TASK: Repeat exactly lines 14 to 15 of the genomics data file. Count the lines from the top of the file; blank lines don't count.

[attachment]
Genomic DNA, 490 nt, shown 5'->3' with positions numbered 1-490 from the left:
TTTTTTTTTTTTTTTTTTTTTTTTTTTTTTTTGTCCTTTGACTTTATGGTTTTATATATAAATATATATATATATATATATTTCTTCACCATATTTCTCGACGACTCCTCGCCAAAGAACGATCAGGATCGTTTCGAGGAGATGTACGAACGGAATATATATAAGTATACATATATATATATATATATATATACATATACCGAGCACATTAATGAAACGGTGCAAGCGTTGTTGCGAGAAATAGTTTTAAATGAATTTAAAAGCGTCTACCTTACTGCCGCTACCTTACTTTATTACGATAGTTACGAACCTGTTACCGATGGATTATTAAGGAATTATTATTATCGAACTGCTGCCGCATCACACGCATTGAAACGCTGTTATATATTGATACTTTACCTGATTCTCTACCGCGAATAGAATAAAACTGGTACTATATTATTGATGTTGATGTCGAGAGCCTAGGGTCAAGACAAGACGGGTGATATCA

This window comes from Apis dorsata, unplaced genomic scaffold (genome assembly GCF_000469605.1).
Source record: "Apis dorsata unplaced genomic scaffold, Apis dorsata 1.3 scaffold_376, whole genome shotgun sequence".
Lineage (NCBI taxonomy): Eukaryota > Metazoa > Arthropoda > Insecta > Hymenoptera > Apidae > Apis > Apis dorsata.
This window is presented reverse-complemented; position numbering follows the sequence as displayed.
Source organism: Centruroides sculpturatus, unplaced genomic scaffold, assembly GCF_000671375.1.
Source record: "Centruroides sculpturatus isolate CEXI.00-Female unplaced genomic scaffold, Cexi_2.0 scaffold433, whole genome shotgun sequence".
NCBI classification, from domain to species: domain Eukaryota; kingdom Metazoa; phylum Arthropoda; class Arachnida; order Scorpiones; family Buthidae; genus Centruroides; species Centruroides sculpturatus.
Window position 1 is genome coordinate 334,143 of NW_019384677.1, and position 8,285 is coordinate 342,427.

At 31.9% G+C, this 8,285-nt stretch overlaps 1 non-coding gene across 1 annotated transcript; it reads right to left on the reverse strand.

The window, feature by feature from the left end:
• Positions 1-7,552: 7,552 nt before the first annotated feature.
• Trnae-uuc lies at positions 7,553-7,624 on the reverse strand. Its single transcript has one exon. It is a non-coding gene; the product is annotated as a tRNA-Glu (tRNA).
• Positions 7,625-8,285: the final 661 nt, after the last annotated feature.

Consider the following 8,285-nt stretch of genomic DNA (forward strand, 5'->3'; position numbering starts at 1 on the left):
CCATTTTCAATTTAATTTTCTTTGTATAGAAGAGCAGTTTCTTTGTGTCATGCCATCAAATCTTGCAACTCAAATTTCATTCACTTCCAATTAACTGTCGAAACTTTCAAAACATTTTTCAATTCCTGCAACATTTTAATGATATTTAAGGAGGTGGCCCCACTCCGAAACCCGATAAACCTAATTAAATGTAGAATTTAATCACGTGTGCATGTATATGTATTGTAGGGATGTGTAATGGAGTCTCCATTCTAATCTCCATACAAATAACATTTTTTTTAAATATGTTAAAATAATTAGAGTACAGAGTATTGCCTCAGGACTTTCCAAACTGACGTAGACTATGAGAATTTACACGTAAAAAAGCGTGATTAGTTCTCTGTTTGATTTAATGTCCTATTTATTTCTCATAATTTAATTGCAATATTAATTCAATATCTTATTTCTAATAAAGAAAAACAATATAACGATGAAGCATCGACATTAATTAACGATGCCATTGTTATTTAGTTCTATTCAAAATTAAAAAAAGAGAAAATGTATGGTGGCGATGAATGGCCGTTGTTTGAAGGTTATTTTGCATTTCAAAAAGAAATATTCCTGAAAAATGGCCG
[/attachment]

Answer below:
• Trnae-uuc lies at positions 7,553-7,624 on the reverse strand. Its single transcript has one exon. It is a non-coding gene; the product is annotated as a tRNA-Glu (tRNA).
• Positions 7,625-8,285: the final 661 nt, after the last annotated feature.